Image courtesy Dawn Yankeelov

Why is it important for women to be involved in tech innovation and what is Louisville doing to make that happen?

For one, IT is where the jobs will be. (According to the Bureau of Labor Statistics, employment of computer and IT occupations is projected to grow 13 percent from 2016 to 2026.)

We spoke to Dawn Yankeelov, President and Founder, Aspectx and Executive director of Technology Association of Louisville Kentucky (TALK) about the state of women in tech.

Can you talk about the value women bring to the field of IT itself?

Yankeelov: With today’s DEI [diversity, equity, and inclusion] conversations, we have begun to see the role of women in tech careers more carefully examined and discussed. For those of us who work in tech, the goal continues to be to see women valued in the workforce and that should show as salary gaps close.

The reasoning echoes back to what we already know – that diverse environments focus creativity, innovation and even adventure in approaches to tech transformation. A 2020 report from McKinsey found that diverse companies are more engaged, perform better and retain workers better than companies that do not focus on diversity and inclusion.

What do programs like TechGirlz do in order to encourage girls in the IT space?

Yankeelov: In 2021, women now comprise not more than 37% of the workforce in science, technology, engineering and mathematics occupations. TechGirlz founder Tracey Welson-Rossman recognizes the value of this but believes more can be done to get us to number one!

TALK works directly with TechGirlz to improve middle school age skilling and resources to explore tech roles. We have completed 16 virtual sessions, touching more than 400 girls during the pandemic virtually and involved key under-served groups in Louisville in our work, such as the Louisville Central Community Center. See this recent article about our work.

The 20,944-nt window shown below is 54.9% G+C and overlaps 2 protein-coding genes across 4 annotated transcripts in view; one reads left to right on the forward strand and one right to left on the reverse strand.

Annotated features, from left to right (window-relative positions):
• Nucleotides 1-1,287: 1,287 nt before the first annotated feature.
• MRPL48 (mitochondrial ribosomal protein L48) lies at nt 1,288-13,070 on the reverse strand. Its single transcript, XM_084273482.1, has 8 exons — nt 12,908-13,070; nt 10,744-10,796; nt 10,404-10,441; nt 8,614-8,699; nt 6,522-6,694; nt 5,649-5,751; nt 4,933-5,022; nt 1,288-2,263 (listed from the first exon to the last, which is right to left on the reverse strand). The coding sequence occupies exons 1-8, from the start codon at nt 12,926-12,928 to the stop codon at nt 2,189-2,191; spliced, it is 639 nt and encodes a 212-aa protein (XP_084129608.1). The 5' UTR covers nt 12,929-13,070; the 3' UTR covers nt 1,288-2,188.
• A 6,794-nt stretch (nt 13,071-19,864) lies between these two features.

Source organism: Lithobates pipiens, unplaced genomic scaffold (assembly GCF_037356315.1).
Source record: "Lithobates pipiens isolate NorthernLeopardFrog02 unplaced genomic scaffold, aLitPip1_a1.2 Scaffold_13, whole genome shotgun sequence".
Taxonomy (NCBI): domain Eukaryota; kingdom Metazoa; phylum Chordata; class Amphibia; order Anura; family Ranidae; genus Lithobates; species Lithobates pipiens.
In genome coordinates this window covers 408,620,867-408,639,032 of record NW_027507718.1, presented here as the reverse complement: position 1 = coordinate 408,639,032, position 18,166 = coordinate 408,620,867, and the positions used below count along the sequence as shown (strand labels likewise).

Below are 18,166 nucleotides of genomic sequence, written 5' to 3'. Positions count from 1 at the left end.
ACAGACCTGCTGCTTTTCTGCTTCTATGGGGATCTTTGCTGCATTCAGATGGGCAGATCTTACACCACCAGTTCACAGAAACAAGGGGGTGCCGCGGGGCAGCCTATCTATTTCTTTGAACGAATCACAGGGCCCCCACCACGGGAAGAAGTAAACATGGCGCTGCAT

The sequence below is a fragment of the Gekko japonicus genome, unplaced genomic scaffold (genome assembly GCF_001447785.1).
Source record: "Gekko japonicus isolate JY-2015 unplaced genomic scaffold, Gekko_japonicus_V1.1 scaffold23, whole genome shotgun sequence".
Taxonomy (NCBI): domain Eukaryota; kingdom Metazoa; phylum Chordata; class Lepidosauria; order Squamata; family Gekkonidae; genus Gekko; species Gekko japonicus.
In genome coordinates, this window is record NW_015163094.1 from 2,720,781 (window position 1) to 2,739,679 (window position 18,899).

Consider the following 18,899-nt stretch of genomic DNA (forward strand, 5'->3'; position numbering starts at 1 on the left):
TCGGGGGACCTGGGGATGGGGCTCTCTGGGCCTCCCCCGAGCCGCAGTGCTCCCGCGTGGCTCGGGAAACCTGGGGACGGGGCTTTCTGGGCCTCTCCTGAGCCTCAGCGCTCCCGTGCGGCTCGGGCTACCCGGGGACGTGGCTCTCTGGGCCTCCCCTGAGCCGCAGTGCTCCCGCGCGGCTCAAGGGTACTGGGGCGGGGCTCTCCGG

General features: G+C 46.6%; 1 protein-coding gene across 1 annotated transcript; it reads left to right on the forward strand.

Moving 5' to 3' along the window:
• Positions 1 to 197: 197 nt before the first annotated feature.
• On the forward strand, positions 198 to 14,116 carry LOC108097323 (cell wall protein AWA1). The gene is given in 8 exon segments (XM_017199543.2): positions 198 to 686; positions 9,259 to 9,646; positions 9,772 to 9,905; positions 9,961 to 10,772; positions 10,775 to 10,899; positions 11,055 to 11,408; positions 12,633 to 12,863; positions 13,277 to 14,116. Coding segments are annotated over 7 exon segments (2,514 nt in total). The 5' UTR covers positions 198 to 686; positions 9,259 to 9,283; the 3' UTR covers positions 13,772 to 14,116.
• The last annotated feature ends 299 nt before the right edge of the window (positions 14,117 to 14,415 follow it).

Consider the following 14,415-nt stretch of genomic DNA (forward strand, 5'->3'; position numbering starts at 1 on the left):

What changes have you seen locally in the landscape of women working in tech?

Yankeelov: Women make up 47% of all employed adults in the U.S., but as of 2015, they held only 25% of computing roles, according to data from the National Center for Women & Information Technology (NCWIT). In 2014, Louisville ranked fourth among 16 peer cities in the number of women employed in STEM related fields, according to data provided by the Greater Louisville Project. We have seen incremental progress, but other Midwest cities are stronger in education women in STEM fields.

According to SmartAsset’s report, nearly 27% of tech jobs in Louisville are filled by women.

In cybersecurity, we are seeing more women shift careers and choose this is a focus area mid-career, as is evidenced in our work with the Cyber Readiness Institute. TALK is currently offering a six-part series in partnership with the Cyber Readiness Institute. Totally free to all to join any session. I now serve on the international small business advisory board for the Cyber Readiness Institute.

In Kentucky, statistics from Code.org indicate for the whole state, there were only 581 total graduates in computer science in 2018 and only 45% of all public high schools teach a foundational course.

For all high school students, only 1,778 exams were taken in AP Computer Science by high school students in Kentucky in 2020 (521 took AP CS A and 1,257 took AP CSP). Only 30% were taken by female students (26% for AP CS A and 32% for AP CSP).

TALK was instrumental in getting a cyber engineering pathway via Cyber.org available to school districts for all high school students at the state level, back in 2017. At this point approximately 1,000 HS students are enrolled in cyber-specific coursework throughout the state of KY. TALK is now working with both TeachCyber.org and Cyber.org (formerly NICERC) to press for more K-12 cyber education.

To hear more of what Dawn has to say, you can listen to this podcast she did with Connected Nation for Women’s History month.